Christmas Markets and Mulled WineChristmas markets are another well known feature of this time of year. They were orginially designed to sell decorations for Christmas but these days you can buy all kinds of things. Can you think of a Christmas (or similar) market and one memorable thing that you have bought there?
And another important feature of Christmas is the presents. Where would we be without those? One very curious cat is desparate to open her present! What is the best, or the worst present you have ever been given?Christmas Presents
Snow and snowmenWe dont get so much snow these days, although every year tends to surprise us. Have you ever made a snowman, or had a snowball fight? What snow games do you like (or would you like) to play?
Santa ClausWell, it wouldnt be Christmas without him would it? Whatever you call him: Father Chritmas, Santa Claus or Saint Nick, hes at the centre of it all, but there are other characters associated with these winter festivities too. Do you know any other ones? Who is your favourite?
Santas helpersOf course, Santa would never manage to get everything ready in time and deliver the presents if he didnt have some helpers and here are two of them: one of his trusty elves and the reindeer with the red nose. Do you know his name? What other animals are associated with Christmas?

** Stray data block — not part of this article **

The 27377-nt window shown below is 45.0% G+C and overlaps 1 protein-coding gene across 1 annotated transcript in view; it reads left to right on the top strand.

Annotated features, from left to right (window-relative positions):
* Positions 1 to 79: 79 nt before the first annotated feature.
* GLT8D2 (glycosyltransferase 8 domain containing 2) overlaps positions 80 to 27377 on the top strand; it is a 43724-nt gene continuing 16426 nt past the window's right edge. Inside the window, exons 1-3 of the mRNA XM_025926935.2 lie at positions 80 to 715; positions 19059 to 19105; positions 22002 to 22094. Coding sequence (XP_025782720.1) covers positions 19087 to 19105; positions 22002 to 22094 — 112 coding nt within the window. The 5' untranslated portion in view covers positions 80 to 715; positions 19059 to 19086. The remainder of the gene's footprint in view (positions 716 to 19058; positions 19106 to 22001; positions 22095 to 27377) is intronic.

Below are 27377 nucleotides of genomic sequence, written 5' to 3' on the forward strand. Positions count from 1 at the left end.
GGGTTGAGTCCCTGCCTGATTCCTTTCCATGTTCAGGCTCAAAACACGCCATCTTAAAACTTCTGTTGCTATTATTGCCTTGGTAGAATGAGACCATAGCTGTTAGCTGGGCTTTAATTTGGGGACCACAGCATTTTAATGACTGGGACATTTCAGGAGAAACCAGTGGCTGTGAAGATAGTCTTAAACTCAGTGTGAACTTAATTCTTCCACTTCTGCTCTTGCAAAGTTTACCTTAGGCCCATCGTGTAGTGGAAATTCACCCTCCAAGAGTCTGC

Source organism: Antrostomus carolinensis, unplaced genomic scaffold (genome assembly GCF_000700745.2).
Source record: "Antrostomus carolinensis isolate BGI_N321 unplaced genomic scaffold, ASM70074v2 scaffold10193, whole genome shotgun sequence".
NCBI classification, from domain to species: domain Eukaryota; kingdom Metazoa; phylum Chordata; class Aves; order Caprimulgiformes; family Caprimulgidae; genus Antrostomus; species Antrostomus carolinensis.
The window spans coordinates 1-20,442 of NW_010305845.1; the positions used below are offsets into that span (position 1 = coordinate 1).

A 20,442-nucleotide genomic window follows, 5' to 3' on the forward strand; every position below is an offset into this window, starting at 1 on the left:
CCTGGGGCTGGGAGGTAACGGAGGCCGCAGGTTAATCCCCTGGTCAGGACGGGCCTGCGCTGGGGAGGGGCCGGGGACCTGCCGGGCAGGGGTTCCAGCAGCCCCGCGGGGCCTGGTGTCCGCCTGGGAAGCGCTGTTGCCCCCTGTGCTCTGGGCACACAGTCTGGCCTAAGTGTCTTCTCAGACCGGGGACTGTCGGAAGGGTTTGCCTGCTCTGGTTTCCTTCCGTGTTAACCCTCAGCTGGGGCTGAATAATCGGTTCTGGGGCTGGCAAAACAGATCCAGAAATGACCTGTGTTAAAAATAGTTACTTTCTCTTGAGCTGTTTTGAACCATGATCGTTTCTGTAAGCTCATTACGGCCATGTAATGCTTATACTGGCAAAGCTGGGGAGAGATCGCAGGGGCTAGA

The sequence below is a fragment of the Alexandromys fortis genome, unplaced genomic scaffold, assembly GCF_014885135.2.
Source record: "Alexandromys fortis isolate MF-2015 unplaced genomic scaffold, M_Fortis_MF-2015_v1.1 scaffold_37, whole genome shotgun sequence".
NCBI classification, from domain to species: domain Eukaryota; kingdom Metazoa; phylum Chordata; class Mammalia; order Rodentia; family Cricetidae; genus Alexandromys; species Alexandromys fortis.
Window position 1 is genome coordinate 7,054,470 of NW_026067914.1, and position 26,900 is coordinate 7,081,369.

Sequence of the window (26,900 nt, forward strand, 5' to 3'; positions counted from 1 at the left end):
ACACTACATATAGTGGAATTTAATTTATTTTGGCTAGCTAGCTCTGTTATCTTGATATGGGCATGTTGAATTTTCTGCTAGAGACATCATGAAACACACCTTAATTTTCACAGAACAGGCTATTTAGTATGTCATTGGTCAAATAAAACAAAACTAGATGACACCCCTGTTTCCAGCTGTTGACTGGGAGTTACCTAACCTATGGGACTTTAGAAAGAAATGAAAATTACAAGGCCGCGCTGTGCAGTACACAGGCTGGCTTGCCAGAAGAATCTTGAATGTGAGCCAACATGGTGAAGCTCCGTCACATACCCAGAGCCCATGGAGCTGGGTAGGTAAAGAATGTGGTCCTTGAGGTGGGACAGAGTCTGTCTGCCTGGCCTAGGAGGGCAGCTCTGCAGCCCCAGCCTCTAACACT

The Christmas TreeThe Christmas tree is traditionally an evergreen symbolising eternal green and growth even in the middle of winter. What other plants do you know of that are associated with Christmas?
Bells and musicBells ring out to tell us that the new baby has been born, to bring us the good news, but Christmas is a time of singing too. We all love Christmas Carols. Do you know any? Which one is your favourite?
Empty classrooms and officesChristmas is a holiday time so classrooms and some offices are empty, so what do we do instead? How do you spend the Christmas days: Christmas Eve, Christmas Day and Boxing Day? Do you have any family traditions?
Flying away on Santas sleighAnd if you could fly away on Santas magical sleigh, where would you like it to take you? What would you do when you got there, and how long do you think you would stay?
The best present
Christmas is all about giving presents as well as receiving them so what is the best present you are going to give, or have given in the past? Why? What sort of present do you not like giving people?
The Best Christmas roomSome people perhaps go a bit too far with their decorations! How would you describe the perfect room to celebrate Christmas in? What and who would be there with you? What would you be able to see from the window?
...And finally, it has arrived.Yes, today is the 24th December and in many countries, especially in the north of Europe, tonights Christmas celebrations are the most important ones. In the UK the big day, however, has still to come... the 25th December is Christmas Day. Which is the most important day in your countrys winter celebrations?Image credit: Richard Smith at geograph.org.uk